We heard tonight from Matthew that the high priest torn his clothes at Jesus’ trial, in mourning and dismay over what he considered blasphemy; and that is how we began this Lenten season, with the words of Joel, which told us to “rend our hearts and not our garments” (Joel 2:13). Or in other words, to mourn and repent of our sin and rebellion against God our Creator.
And even more than God seemed to comfort His trembling creation, will He comfort us trembling sinners. A comfort that started even from the cross, when Jesus prayed, “Father, forgive them” (Luke 23:34), and then when He comforted the thief hanging next to Him, saying to him “Truly, I say to you, today you will be with me in Paradise” (Luke 23:43).
For if Lent is a time to take stock of our sin and tremble, to see in the cross the awful price of our sin and rend our hearts, even more is it a time to see the mercy and love of God for us in Jesus and be comforted. Comforted with the Word of God, that no matter how grievous your sin, your sin has been dealt with; you have forgiveness in Jesus.
That is the comfort Peter needed. After denying Jesus three times, we heard tonight that he went out and wept bitterly. Or perhaps we could paraphrase that: he went out trembling and rending his heart. Peter, who Jesus named rock, petros, was being rent, or torn apart - just as the rocks at Jesus’ death.
That was the comfort Judas also needed, after he went back to the chief priests, returned the blood money, and confessed his sin, saying: “I have sinned by betraying innocent blood.” The priests, who were in the forgiveness business, should have spoken to him of forgiveness! That was their job. But they did not. They left him with his sin. And without the comfort of forgiveness, Judas fell apart.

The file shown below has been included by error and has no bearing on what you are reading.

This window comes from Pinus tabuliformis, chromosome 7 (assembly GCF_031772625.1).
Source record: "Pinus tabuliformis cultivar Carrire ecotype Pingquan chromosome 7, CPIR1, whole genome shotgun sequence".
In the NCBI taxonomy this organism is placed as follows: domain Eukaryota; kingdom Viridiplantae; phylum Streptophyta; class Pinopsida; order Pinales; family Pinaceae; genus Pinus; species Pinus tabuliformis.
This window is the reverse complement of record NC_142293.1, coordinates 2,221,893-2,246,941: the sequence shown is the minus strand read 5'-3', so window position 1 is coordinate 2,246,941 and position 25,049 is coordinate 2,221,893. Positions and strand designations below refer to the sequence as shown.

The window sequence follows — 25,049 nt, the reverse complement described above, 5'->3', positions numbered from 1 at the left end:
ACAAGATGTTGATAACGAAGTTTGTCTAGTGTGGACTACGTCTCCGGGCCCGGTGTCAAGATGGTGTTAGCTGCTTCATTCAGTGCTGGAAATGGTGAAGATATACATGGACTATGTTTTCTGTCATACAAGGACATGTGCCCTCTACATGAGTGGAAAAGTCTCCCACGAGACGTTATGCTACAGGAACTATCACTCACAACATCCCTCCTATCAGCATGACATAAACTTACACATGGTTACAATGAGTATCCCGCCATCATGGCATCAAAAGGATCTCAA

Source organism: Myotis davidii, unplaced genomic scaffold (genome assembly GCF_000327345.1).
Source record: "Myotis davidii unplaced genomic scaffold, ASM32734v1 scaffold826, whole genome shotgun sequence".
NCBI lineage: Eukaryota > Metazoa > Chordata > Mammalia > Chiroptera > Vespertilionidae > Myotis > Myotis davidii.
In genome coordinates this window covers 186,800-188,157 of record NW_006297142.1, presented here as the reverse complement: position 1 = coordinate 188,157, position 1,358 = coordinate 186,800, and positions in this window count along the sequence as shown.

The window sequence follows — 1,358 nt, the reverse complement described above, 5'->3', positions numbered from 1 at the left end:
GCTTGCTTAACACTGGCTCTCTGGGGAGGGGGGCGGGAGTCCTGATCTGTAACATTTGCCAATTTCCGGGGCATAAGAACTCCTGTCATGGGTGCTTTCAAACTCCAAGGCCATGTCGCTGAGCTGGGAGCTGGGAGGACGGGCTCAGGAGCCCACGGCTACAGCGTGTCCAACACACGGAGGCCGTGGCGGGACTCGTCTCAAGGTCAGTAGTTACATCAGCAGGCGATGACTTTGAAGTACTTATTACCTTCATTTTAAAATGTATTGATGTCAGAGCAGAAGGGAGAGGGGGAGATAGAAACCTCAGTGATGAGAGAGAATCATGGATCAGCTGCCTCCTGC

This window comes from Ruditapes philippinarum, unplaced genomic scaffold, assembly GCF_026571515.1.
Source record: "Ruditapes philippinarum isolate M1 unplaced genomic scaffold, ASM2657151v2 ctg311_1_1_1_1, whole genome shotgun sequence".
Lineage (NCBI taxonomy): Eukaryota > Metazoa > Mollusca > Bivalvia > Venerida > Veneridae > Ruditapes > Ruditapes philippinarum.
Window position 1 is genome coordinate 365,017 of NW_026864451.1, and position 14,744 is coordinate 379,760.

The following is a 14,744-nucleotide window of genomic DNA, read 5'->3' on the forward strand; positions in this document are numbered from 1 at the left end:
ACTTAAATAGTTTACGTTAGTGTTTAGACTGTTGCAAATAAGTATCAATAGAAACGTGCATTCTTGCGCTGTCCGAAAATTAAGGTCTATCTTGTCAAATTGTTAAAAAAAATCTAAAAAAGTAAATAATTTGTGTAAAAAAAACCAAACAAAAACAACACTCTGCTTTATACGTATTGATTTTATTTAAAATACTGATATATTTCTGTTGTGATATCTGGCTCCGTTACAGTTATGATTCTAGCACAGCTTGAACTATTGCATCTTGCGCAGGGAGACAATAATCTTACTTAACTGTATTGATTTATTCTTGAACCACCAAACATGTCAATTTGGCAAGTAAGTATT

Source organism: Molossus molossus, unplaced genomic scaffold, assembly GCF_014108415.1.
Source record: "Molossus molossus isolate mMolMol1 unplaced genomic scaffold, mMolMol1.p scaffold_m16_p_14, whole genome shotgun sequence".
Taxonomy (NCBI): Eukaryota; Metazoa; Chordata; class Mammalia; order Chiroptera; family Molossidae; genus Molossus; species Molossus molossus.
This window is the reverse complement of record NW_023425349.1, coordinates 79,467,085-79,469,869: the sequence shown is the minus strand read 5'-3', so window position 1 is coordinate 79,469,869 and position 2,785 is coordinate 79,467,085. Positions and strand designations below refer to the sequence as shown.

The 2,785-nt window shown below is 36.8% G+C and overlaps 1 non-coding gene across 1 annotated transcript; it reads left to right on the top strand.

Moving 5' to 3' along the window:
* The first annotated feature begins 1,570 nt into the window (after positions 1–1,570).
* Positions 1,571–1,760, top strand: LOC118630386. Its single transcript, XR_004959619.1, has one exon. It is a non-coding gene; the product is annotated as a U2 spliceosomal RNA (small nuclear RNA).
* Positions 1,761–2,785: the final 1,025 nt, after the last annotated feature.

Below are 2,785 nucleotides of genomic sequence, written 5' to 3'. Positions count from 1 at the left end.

And that is the comfort we need. For our sin is tearing us apart, whether we realize it or not. And our sin is making us fall apart, wearing us down and wearing us out, and leading us to the grave. For sin is un-creation, anti-creation, a destroyer. Death is sin made visible.
But Jesus is love made visible. The love of God for you, that you be not comfortless, that you not be without hope, that you not be left in despair, but see in Him your hope of life, both now and forever.
And so our Lord has given us His Word that we may see Jesus aright, and know His love and forgiveness. For just seeing Jesus on the cross isn’t enough. The thief next to Jesus saw Him there, but he needed to hear, as we need to hear, that He’s there for us - for our forgiveness, for our life. He’s there to die for us, that we might rise with Him. That we who are falling apart, might be raised to a new life.
And that - the love of Jesus and His forgiveness - is now the petros, the bedrock or foundation, of our lives. A foundation not like this earth, which can be shaken and torn apart, but stronger than that! He is a foundation that cannot be shaken and will last forever.
And so tearing rocks have something to teach us. This Lenten season and always, let us rend our sinful hearts of stone in mourning for our sin, and receive the comfort of the forgiveness of our Saviour and His resurrection, and live a new life.
In the Name of the Father and of the (+) Son and of the Holy Spirit. Amen.